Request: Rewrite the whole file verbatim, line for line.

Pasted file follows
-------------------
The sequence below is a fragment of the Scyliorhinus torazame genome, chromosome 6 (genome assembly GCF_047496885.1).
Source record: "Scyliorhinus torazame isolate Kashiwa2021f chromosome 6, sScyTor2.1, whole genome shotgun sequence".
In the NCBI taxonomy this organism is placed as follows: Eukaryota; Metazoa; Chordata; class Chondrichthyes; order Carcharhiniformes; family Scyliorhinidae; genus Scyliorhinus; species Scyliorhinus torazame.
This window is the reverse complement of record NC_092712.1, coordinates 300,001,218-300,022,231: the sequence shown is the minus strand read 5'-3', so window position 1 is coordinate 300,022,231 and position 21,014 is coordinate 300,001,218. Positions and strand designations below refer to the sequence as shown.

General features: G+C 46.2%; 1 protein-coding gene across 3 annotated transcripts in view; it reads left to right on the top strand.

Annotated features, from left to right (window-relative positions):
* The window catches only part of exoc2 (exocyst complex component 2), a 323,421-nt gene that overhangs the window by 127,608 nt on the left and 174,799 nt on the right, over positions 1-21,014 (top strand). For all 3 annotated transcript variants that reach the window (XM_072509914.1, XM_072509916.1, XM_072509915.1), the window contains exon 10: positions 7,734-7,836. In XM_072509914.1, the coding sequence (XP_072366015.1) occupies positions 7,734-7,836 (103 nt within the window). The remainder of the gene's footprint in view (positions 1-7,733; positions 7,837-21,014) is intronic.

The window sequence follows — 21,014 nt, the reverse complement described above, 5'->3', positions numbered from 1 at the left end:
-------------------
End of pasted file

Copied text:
The sequence below is a fragment of the Scyliorhinus torazame genome, chromosome 6 (genome assembly GCF_047496885.1).
Source record: "Scyliorhinus torazame isolate Kashiwa2021f chromosome 6, sScyTor2.1, whole genome shotgun sequence".
In the NCBI taxonomy this organism is placed as follows: Eukaryota; Metazoa; Chordata; class Chondrichthyes; order Carcharhiniformes; family Scyliorhinidae; genus Scyliorhinus; species Scyliorhinus torazame.
This window is the reverse complement of record NC_092712.1, coordinates 300,001,218-300,022,231: the sequence shown is the minus strand read 5'-3', so window position 1 is coordinate 300,022,231 and position 21,014 is coordinate 300,001,218. Positions and strand designations below refer to the sequence as shown.

General features: G+C 46.2%; 1 protein-coding gene across 3 annotated transcripts in view; it reads left to right on the top strand.

Annotated features, from left to right (window-relative positions):
* The window catches only part of exoc2 (exocyst complex component 2), a 323,421-nt gene that overhangs the window by 127,608 nt on the left and 174,799 nt on the right, over positions 1-21,014 (top strand). For all 3 annotated transcript variants that reach the window (XM_072509914.1, XM_072509916.1, XM_072509915.1), the window contains exon 10: positions 7,734-7,836. In XM_072509914.1, the coding sequence (XP_072366015.1) occupies positions 7,734-7,836 (103 nt within the window). The remainder of the gene's footprint in view (positions 1-7,733; positions 7,837-21,014) is intronic.

The window sequence follows — 21,014 nt, the reverse complement described above, 5'->3', positions numbered from 1 at the left end: